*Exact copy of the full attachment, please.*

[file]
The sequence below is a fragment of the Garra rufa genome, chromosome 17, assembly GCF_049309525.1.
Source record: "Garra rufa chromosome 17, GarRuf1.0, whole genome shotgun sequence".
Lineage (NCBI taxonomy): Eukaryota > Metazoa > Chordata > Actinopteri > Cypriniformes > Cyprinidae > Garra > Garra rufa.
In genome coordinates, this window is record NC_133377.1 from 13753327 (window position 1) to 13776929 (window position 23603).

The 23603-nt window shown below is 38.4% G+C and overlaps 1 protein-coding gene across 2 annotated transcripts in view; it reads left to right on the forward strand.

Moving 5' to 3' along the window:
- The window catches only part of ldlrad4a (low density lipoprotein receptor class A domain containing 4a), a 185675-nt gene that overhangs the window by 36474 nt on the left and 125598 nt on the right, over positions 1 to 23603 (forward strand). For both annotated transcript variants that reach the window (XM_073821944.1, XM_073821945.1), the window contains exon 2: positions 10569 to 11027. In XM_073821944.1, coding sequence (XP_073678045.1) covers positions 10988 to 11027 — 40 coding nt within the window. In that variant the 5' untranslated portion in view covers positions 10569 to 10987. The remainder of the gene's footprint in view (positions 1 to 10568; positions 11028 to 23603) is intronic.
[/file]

The sequence below is a fragment of the Garra rufa genome, chromosome 17, assembly GCF_049309525.1.
Source record: "Garra rufa chromosome 17, GarRuf1.0, whole genome shotgun sequence".
Lineage (NCBI taxonomy): Eukaryota > Metazoa > Chordata > Actinopteri > Cypriniformes > Cyprinidae > Garra > Garra rufa.
In genome coordinates, this window is record NC_133377.1 from 13753327 (window position 1) to 13776929 (window position 23603).

The 23603-nt window shown below is 38.4% G+C and overlaps 1 protein-coding gene across 2 annotated transcripts in view; it reads left to right on the forward strand.

Moving 5' to 3' along the window:
- The window catches only part of ldlrad4a (low density lipoprotein receptor class A domain containing 4a), a 185675-nt gene that overhangs the window by 36474 nt on the left and 125598 nt on the right, over positions 1 to 23603 (forward strand). For both annotated transcript variants that reach the window (XM_073821944.1, XM_073821945.1), the window contains exon 2: positions 10569 to 11027. In XM_073821944.1, coding sequence (XP_073678045.1) covers positions 10988 to 11027 — 40 coding nt within the window. In that variant the 5' untranslated portion in view covers positions 10569 to 10987. The remainder of the gene's footprint in view (positions 1 to 10568; positions 11028 to 23603) is intronic.